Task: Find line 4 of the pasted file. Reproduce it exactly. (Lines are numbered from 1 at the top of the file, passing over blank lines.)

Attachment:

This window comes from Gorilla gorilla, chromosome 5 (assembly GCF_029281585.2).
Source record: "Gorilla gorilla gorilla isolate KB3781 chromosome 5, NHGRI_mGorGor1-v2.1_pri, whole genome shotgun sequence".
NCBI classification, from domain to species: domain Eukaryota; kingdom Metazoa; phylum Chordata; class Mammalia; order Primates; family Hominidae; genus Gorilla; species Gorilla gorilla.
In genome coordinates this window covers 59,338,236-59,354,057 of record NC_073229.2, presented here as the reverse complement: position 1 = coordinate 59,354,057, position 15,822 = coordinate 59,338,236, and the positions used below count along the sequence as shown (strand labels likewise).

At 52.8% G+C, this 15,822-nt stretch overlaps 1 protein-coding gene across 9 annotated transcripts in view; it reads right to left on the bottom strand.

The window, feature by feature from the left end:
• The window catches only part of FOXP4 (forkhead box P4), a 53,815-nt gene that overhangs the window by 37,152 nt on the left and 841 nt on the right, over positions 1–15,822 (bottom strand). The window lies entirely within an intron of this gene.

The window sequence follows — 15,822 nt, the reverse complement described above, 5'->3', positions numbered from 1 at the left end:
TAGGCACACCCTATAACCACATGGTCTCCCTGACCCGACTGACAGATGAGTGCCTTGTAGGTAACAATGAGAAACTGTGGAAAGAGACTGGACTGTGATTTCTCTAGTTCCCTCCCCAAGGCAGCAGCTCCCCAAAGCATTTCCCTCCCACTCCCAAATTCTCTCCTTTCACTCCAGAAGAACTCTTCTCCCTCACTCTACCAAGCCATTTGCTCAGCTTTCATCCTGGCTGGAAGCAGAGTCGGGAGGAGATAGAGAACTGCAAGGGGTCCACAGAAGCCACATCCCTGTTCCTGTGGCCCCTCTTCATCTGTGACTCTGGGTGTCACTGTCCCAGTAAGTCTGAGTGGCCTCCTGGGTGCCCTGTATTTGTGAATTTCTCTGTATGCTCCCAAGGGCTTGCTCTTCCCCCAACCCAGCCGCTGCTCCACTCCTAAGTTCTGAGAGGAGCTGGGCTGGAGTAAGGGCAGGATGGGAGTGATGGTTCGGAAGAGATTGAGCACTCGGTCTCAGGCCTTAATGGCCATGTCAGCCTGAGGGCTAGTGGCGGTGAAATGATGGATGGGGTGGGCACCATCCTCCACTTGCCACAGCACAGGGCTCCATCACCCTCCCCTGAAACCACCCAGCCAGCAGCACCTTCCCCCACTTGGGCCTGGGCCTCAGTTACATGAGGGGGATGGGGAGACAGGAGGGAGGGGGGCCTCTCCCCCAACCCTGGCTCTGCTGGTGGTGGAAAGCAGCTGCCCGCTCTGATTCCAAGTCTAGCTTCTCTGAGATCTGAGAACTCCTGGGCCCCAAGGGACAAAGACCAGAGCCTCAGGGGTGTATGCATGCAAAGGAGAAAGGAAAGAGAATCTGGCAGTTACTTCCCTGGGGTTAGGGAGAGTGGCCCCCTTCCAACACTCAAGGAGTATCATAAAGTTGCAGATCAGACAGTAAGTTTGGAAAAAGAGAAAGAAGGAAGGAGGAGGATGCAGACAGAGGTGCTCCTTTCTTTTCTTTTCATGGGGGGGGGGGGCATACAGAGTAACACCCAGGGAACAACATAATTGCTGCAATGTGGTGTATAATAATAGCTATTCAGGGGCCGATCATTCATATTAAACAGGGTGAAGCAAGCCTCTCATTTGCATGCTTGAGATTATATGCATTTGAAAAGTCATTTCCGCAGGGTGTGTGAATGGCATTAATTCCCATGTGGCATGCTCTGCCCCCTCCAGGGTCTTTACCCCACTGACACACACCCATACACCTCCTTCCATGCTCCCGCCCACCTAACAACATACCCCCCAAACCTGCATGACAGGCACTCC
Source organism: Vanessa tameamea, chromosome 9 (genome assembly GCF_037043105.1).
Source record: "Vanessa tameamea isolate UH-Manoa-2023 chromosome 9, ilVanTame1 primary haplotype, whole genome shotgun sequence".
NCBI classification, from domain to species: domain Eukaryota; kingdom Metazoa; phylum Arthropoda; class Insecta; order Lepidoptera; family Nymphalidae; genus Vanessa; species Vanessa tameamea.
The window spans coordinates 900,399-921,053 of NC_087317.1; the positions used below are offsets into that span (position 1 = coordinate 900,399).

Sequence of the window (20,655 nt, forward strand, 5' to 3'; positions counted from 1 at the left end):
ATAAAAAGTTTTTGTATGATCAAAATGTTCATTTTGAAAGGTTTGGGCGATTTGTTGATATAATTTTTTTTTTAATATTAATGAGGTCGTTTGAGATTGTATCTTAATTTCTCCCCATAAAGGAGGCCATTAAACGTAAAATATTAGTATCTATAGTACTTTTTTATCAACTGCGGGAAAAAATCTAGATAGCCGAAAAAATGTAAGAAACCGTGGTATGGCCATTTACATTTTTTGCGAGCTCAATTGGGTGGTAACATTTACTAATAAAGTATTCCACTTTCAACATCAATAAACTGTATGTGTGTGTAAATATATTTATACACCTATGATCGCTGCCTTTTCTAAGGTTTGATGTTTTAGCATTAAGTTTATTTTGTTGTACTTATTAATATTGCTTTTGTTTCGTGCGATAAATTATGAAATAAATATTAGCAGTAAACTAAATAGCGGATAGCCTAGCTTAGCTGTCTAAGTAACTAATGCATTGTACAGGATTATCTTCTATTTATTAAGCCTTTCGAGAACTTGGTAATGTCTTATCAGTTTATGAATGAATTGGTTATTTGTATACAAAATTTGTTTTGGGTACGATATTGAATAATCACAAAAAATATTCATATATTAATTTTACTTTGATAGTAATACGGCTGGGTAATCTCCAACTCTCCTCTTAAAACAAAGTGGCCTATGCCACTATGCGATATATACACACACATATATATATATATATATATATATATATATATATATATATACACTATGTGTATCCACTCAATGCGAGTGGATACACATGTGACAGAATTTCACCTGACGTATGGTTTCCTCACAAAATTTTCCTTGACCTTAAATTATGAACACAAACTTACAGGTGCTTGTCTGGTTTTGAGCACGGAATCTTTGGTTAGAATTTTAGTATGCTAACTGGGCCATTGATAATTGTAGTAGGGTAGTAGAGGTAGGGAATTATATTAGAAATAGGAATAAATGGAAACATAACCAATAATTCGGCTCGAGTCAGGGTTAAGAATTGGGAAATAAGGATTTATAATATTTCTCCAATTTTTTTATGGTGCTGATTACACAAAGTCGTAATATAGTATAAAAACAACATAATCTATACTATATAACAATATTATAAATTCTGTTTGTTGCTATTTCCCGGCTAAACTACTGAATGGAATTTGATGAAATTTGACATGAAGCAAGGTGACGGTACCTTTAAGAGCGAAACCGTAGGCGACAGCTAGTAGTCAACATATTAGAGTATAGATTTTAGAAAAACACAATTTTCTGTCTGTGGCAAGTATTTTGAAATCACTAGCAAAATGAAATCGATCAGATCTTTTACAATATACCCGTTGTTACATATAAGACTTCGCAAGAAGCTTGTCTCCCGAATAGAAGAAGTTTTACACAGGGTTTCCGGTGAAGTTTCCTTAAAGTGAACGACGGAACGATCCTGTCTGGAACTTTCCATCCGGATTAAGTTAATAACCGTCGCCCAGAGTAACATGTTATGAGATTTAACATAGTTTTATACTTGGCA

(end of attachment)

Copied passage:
In genome coordinates this window covers 59,338,236-59,354,057 of record NC_073229.2, presented here as the reverse complement: position 1 = coordinate 59,354,057, position 15,822 = coordinate 59,338,236, and the positions used below count along the sequence as shown (strand labels likewise).